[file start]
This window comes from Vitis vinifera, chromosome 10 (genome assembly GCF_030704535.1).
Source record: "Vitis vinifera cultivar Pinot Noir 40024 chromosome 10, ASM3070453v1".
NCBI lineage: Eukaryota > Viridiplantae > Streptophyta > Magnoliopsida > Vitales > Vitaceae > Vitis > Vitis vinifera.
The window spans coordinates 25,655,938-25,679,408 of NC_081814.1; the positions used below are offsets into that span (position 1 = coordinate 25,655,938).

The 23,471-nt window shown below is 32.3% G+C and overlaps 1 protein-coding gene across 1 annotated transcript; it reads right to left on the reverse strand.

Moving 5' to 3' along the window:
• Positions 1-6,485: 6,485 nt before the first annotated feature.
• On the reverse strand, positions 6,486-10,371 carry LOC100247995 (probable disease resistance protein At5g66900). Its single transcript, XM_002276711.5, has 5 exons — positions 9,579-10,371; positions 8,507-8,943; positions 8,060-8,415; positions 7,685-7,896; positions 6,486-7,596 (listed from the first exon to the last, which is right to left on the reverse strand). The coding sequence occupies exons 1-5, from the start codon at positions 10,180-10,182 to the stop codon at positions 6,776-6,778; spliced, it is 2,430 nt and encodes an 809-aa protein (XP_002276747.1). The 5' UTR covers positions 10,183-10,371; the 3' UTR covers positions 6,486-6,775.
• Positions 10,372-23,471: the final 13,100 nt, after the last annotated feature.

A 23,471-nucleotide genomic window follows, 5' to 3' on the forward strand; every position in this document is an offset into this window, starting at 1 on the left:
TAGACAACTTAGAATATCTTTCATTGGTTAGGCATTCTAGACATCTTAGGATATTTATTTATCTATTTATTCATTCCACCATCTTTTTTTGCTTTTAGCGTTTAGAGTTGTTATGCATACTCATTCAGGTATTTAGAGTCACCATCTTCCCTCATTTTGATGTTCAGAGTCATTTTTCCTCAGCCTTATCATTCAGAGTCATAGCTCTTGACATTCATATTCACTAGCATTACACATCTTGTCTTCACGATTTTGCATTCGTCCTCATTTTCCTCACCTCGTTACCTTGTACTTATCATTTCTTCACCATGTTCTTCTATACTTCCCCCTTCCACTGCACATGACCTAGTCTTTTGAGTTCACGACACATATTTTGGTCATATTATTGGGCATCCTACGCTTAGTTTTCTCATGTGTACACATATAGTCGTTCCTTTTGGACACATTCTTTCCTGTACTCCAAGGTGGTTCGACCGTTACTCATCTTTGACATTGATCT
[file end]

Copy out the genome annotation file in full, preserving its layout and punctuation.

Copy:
This window comes from Vitis vinifera, chromosome 10 (genome assembly GCF_030704535.1).
Source record: "Vitis vinifera cultivar Pinot Noir 40024 chromosome 10, ASM3070453v1".
NCBI lineage: Eukaryota > Viridiplantae > Streptophyta > Magnoliopsida > Vitales > Vitaceae > Vitis > Vitis vinifera.
The window spans coordinates 25,655,938-25,679,408 of NC_081814.1; the positions used below are offsets into that span (position 1 = coordinate 25,655,938).

The 23,471-nt window shown below is 32.3% G+C and overlaps 1 protein-coding gene across 1 annotated transcript; it reads right to left on the reverse strand.

Moving 5' to 3' along the window:
• Positions 1-6,485: 6,485 nt before the first annotated feature.
• On the reverse strand, positions 6,486-10,371 carry LOC100247995 (probable disease resistance protein At5g66900). Its single transcript, XM_002276711.5, has 5 exons — positions 9,579-10,371; positions 8,507-8,943; positions 8,060-8,415; positions 7,685-7,896; positions 6,486-7,596 (listed from the first exon to the last, which is right to left on the reverse strand). The coding sequence occupies exons 1-5, from the start codon at positions 10,180-10,182 to the stop codon at positions 6,776-6,778; spliced, it is 2,430 nt and encodes an 809-aa protein (XP_002276747.1). The 5' UTR covers positions 10,183-10,371; the 3' UTR covers positions 6,486-6,775.
• Positions 10,372-23,471: the final 13,100 nt, after the last annotated feature.

A 23,471-nucleotide genomic window follows, 5' to 3' on the forward strand; every position in this document is an offset into this window, starting at 1 on the left:
TAGACAACTTAGAATATCTTTCATTGGTTAGGCATTCTAGACATCTTAGGATATTTATTTATCTATTTATTCATTCCACCATCTTTTTTTGCTTTTAGCGTTTAGAGTTGTTATGCATACTCATTCAGGTATTTAGAGTCACCATCTTCCCTCATTTTGATGTTCAGAGTCATTTTTCCTCAGCCTTATCATTCAGAGTCATAGCTCTTGACATTCATATTCACTAGCATTACACATCTTGTCTTCACGATTTTGCATTCGTCCTCATTTTCCTCACCTCGTTACCTTGTACTTATCATTTCTTCACCATGTTCTTCTATACTTCCCCCTTCCACTGCACATGACCTAGTCTTTTGAGTTCACGACACATATTTTGGTCATATTATTGGGCATCCTACGCTTAGTTTTCTCATGTGTACACATATAGTCGTTCCTTTTGGACACATTCTTTCCTGTACTCCAAGGTGGTTCGACCGTTACTCATCTTTGACATTGATCT